An energy transition can hide another

The energy transition can be conceived as a catch-all concept in which all changes in the energy mix, energy systems and regulations are grouped together.

This choice has the advantage of simplicity. It has major drawbacks that slow down the adoption and implementation: the confusion, especially of the public opinion, which is intended to be educated on the subject, as well as the appearance of paradoxes difficult to understand and giving arguments to the detractors of any transition.

How to clarify the messages? How to structure the information to avoid the pitfalls mentioned above?

I do not think there is a single recipe for that. Nevertheless, here are the elements of clarification that I propose during my numerous interventions in companies, business schools and other institutions.

An energy transition meets a political objective or a performance objective of a national energy system, this objective being the cost of energy, energy independence, security of supply or environmental protection, without degrading the existing balance of performance on the different components.

Today, we can see transitions meeting several objectives:

  • Reduce CO2 emissions related to the energy sector. This goal is shared by the vast majority of countries which considers it as urgent and a priority.
  • Get out of the nuclear. This objective concerns some countries like Germany, Switzerland or France.
  • Reduce the dependence of energy mixes on exhaustible natural resources. This tier 2 goal concerns many countries.
  • Give competitiveness to the economy by offering cheap energy, an objective pursued in the USA, for example.

In each case, one can highlight benefits (i.e. reduced energy costs), side effects and catalysts (i.e. availability of new technologies), which have or are an effect of the energy transition without being the trigger main.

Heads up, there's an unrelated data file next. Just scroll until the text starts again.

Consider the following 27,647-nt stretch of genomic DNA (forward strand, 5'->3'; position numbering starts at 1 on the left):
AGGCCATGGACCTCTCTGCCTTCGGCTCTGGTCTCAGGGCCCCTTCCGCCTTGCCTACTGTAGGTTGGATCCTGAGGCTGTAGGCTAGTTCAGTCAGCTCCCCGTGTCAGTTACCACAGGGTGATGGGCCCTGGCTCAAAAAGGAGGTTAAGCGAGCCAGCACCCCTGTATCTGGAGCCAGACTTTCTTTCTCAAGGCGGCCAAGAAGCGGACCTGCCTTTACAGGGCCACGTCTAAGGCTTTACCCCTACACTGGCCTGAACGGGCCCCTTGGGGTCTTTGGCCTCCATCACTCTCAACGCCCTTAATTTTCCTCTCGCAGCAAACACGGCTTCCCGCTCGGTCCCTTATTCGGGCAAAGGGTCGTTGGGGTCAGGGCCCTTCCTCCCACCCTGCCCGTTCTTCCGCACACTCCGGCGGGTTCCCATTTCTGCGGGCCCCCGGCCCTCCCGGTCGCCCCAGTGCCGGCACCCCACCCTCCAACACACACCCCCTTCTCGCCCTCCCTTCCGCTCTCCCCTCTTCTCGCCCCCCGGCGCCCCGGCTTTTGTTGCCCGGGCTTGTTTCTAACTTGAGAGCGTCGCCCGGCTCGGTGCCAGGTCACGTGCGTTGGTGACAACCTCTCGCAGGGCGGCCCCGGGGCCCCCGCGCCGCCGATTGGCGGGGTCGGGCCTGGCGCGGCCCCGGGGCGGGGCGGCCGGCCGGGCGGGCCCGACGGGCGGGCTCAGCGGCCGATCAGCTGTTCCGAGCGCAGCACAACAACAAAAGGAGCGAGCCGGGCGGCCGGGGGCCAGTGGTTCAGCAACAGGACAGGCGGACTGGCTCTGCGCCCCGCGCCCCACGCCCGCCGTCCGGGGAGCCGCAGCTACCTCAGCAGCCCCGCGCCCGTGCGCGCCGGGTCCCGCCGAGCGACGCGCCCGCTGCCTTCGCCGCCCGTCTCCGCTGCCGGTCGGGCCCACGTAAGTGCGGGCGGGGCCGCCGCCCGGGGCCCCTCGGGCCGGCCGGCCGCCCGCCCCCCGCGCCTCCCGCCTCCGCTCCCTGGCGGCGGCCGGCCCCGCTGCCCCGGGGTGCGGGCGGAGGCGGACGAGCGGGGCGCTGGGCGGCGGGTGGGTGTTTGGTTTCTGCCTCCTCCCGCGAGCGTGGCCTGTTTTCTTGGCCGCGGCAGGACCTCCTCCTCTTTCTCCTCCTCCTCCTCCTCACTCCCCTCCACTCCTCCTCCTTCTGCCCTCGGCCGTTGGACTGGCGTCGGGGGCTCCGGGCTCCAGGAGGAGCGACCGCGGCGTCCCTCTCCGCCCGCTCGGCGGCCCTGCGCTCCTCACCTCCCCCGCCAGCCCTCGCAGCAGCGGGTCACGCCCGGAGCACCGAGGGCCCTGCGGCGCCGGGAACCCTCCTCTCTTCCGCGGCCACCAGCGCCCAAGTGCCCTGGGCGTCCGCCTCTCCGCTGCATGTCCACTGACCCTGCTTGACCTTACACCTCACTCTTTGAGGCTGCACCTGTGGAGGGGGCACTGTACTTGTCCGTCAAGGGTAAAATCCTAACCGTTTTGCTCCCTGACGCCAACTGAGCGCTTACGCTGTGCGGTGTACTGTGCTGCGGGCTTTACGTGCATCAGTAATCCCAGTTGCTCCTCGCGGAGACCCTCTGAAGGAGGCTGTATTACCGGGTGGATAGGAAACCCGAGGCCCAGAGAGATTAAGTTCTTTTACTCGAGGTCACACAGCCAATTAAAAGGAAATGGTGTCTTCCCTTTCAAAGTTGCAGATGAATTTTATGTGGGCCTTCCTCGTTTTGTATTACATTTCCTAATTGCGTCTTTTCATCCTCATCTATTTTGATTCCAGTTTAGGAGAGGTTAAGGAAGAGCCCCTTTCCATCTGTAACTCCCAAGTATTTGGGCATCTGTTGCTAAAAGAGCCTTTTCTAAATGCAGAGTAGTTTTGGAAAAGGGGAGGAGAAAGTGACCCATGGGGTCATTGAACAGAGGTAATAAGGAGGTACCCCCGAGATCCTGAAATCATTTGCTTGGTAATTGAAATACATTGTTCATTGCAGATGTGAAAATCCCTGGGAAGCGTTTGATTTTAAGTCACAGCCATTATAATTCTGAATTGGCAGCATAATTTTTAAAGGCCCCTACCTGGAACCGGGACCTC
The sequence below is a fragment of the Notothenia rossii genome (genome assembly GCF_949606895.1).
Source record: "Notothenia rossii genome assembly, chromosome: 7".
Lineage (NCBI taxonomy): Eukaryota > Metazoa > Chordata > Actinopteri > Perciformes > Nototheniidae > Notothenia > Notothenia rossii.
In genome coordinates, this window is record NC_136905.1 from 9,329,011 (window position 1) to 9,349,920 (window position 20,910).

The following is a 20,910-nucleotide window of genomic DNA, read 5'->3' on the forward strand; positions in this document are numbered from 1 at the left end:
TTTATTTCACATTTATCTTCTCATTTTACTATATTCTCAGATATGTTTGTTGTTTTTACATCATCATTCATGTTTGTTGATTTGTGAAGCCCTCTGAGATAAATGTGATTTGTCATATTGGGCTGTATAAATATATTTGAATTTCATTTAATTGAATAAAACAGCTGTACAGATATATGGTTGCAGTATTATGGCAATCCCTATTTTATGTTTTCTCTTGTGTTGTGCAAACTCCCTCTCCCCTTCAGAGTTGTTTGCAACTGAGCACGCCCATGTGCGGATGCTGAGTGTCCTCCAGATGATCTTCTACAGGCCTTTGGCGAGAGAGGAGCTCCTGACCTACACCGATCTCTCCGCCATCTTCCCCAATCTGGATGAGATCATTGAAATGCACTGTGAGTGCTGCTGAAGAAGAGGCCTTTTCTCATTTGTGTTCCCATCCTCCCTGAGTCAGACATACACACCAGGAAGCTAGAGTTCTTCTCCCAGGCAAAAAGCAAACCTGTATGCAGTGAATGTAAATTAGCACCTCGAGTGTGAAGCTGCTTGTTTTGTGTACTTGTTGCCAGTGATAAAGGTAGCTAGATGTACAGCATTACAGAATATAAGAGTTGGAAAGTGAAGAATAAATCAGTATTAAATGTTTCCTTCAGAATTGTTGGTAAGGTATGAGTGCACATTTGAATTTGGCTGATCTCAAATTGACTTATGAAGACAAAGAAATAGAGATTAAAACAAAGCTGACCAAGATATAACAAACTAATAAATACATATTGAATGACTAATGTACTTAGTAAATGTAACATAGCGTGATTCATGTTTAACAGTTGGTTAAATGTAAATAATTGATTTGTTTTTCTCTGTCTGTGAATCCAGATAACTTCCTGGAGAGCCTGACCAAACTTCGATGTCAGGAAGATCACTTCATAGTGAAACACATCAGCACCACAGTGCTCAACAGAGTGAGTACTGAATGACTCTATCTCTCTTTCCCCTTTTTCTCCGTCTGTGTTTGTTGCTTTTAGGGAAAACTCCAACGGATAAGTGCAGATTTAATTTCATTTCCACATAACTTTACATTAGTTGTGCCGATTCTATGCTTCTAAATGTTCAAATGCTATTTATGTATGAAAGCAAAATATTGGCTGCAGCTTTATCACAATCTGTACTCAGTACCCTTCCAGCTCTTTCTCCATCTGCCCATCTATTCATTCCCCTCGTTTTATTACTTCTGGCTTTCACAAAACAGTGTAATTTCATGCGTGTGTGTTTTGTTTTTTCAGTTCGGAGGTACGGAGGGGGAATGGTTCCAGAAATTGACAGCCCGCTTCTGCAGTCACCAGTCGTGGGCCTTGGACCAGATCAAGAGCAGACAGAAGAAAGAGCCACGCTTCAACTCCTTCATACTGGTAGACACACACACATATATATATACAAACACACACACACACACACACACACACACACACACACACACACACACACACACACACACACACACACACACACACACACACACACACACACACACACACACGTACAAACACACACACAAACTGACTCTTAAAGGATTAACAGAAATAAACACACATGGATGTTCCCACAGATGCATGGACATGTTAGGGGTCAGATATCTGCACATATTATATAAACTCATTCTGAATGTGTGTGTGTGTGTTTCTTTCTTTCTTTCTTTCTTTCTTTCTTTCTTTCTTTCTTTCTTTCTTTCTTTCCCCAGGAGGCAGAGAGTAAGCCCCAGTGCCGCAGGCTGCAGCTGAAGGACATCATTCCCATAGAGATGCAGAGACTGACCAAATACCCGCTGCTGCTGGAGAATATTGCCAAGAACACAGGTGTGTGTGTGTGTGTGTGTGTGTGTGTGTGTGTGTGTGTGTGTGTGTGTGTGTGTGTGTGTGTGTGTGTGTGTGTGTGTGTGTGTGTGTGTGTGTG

In Europe, two energy transitions dominate: the one aimed at reducing CO2 emissions and the one aimed at reducing the share of nuclear energy.

Replacing nuclear generation capacity with solar or wind generation capacity has a limited effect on CO2 emissions, almost zero if we take into account the single energy production phase, potentially negative if we take into account the whole of the life cycle of the facilities. Responding to the second transition does not contribute to the first.

Conversely, developing solar and wind energy introduces a portion of intermittent energy. The stability and cost-effective operation of the electricity grid means having access to a base load energy, ie continuously generated … often represented by nuclear energy if we do not accept the CO2 emissions of traditional fossil fuels. Answering the first transition thus slows down the second.

I already hear controversy, with some studies showing the viability of a 100% renewable short-term scenario. That of the ADEME, like the others, took a restricted framework leading to a provocative conclusion intended to change the actors: the needs of stability of the network at steps shorter than one hour are not taken into account as well as the economic feasibility of the transition examined is not studied.

For a few more years, the two transitions evoked will be partially antagonistic: therefore, either we prioritize one over the other and we focus on reducing CO2 emissions, or we target a balance between the two and we could have to give up a share of performance on CO2 emissions, which does not seem possible to me.

Beyond one to two decades, it is conceivable to see the emergence of new technologies to target both objectives simultaneously.

It seems to me essential in the short term, to accelerate the evolution of our energy systems, to make clear and clarifying choices, so that we can explain the issues to public opinion, reduce confusion and focus debates on well-defined issues.

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